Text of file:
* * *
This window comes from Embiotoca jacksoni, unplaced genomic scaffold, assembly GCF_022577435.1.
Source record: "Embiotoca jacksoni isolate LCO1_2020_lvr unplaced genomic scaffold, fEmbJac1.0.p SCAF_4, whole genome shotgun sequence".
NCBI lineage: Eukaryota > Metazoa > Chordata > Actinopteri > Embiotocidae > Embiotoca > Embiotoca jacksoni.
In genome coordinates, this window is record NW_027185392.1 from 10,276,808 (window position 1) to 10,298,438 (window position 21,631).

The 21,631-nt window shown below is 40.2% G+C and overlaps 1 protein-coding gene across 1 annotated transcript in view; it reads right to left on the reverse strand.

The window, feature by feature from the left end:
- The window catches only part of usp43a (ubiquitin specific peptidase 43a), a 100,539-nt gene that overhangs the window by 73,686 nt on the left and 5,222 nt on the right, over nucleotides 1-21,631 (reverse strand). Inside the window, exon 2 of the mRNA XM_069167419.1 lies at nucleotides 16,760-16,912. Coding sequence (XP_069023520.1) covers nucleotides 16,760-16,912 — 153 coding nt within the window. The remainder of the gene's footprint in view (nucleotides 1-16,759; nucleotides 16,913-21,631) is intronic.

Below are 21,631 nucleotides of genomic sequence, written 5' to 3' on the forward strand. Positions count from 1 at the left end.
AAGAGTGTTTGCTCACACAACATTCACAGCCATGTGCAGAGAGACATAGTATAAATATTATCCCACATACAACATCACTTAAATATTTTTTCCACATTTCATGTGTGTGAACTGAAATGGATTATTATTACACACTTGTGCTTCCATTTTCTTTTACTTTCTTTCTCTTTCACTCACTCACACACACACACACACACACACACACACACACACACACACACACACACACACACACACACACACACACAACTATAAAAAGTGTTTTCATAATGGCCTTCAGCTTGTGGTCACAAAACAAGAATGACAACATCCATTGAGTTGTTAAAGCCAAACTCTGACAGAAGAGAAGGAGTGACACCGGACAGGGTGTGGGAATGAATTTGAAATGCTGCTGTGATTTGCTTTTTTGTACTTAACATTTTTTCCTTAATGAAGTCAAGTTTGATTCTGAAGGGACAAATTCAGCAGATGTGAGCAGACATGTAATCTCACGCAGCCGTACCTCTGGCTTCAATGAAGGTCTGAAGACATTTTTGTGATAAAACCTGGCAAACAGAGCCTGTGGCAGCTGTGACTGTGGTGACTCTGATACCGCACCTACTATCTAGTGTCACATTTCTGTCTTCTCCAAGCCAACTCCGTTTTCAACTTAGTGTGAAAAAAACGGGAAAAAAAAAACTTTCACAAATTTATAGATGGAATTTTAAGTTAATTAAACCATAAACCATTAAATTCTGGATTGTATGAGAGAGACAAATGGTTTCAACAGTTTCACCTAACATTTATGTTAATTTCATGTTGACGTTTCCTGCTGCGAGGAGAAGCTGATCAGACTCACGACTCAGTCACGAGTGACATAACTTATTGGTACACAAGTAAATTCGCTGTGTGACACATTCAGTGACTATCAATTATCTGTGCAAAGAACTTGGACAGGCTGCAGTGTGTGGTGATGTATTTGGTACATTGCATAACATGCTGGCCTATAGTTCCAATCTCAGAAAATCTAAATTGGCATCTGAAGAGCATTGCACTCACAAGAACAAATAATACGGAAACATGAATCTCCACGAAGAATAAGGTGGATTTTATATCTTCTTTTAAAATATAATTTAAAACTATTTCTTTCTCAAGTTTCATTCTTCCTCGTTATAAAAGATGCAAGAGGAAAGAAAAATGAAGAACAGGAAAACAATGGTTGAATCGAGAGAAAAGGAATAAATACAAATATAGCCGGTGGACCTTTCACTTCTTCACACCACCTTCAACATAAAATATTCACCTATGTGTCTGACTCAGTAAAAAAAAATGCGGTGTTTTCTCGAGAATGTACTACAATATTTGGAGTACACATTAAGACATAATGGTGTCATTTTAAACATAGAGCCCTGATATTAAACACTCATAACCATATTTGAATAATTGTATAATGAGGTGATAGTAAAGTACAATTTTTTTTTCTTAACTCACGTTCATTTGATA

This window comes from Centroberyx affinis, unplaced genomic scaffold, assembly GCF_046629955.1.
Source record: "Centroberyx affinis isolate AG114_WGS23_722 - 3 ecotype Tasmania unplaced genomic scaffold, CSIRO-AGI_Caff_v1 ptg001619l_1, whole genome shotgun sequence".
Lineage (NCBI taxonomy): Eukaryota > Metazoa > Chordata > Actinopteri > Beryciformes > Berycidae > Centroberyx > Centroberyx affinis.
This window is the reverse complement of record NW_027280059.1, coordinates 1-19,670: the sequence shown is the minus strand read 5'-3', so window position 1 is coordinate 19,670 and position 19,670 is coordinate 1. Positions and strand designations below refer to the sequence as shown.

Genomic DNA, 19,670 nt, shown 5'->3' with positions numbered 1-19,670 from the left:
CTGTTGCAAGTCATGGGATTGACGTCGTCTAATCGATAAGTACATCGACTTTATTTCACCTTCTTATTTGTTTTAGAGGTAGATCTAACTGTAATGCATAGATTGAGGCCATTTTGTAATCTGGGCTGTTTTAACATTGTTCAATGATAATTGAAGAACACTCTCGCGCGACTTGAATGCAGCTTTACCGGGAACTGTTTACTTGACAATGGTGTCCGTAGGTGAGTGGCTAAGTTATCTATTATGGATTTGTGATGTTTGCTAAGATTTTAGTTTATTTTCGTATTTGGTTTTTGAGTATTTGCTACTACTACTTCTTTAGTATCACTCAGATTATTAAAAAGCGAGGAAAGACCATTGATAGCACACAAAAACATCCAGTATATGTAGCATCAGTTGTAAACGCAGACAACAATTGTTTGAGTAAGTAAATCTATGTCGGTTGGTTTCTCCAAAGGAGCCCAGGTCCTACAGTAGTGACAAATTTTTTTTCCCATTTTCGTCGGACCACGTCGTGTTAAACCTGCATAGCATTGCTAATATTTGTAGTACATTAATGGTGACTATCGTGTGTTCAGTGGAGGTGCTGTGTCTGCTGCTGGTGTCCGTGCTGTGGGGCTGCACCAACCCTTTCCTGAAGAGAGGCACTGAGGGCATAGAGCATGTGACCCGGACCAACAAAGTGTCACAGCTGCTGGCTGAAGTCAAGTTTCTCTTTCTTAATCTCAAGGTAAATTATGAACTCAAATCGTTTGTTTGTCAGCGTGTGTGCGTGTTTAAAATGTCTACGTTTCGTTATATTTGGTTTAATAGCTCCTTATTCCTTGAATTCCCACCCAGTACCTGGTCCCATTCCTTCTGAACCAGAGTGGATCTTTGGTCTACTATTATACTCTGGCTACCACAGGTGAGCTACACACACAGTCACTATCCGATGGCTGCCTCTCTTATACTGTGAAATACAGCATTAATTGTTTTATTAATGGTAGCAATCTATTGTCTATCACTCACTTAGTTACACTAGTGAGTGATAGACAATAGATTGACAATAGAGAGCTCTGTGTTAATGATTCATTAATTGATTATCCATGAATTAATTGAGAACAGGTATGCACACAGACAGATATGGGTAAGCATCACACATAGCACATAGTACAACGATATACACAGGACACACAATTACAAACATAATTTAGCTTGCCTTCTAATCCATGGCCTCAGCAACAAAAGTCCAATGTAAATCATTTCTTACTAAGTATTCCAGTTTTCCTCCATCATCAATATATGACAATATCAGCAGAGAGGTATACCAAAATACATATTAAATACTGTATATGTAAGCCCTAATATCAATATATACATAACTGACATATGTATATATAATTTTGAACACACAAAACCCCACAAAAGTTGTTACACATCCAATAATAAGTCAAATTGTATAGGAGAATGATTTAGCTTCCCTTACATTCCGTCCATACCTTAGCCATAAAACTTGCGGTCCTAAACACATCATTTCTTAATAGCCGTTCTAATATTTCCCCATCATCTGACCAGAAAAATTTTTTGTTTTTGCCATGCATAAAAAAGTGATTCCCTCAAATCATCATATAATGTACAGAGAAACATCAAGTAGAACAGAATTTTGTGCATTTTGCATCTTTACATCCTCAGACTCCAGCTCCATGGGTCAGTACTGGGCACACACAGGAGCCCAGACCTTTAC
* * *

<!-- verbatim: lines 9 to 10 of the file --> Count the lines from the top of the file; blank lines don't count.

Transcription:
AAGAGTGTTTGCTCACACAACATTCACAGCCATGTGCAGAGAGACATAGTATAAATATTATCCCACATACAACATCACTTAAATATTTTTTCCACATTTCATGTGTGTGAACTGAAATGGATTATTATTACACACTTGTGCTTCCATTTTCTTTTACTTTCTTTCTCTTTCACTCACTCACACACACACACACACACACACACACACACACACACACACACACACACACACACACACACACACACACAACTATAAAAAGTGTTTTCATAATGGCCTTCAGCTTGTGGTCACAAAACAAGAATGACAACATCCATTGAGTTGTTAAAGCCAAACTCTGACAGAAGAGAAGGAGTGACACCGGACAGGGTGTGGGAATGAATTTGAAATGCTGCTGTGATTTGCTTTTTTGTACTTAACATTTTTTCCTTAATGAAGTCAAGTTTGATTCTGAAGGGACAAATTCAGCAGATGTGAGCAGACATGTAATCTCACGCAGCCGTACCTCTGGCTTCAATGAAGGTCTGAAGACATTTTTGTGATAAAACCTGGCAAACAGAGCCTGTGGCAGCTGTGACTGTGGTGACTCTGATACCGCACCTACTATCTAGTGTCACATTTCTGTCTTCTCCAAGCCAACTCCGTTTTCAACTTAGTGTGAAAAAAACGGGAAAAAAAAAACTTTCACAAATTTATAGATGGAATTTTAAGTTAATTAAACCATAAACCATTAAATTCTGGATTGTATGAGAGAGACAAATGGTTTCAACAGTTTCACCTAACATTTATGTTAATTTCATGTTGACGTTTCCTGCTGCGAGGAGAAGCTGATCAGACTCACGACTCAGTCACGAGTGACATAACTTATTGGTACACAAGTAAATTCGCTGTGTGACACATTCAGTGACTATCAATTATCTGTGCAAAGAACTTGGACAGGCTGCAGTGTGTGGTGATGTATTTGGTACATTGCATAACATGCTGGCCTATAGTTCCAATCTCAGAAAATCTAAATTGGCATCTGAAGAGCATTGCACTCACAAGAACAAATAATACGGAAACATGAATCTCCACGAAGAATAAGGTGGATTTTATATCTTCTTTTAAAATATAATTTAAAACTATTTCTTTCTCAAGTTTCATTCTTCCTCGTTATAAAAGATGCAAGAGGAAAGAAAAATGAAGAACAGGAAAACAATGGTTGAATCGAGAGAAAAGGAATAAATACAAATATAGCCGGTGGACCTTTCACTTCTTCACACCACCTTCAACATAAAATATTCACCTATGTGTCTGACTCAGTAAAAAAAAATGCGGTGTTTTCTCGAGAATGTACTACAATATTTGGAGTACACATTAAGACATAATGGTGTCATTTTAAACATAGAGCCCTGATATTAAACACTCATAACCATATTTGAATAATTGTATAATGAGGTGATAGTAAAGTACAATTTTTTTTTCTTAACTCACGTTCATTTGATA

This window comes from Centroberyx affinis, unplaced genomic scaffold, assembly GCF_046629955.1.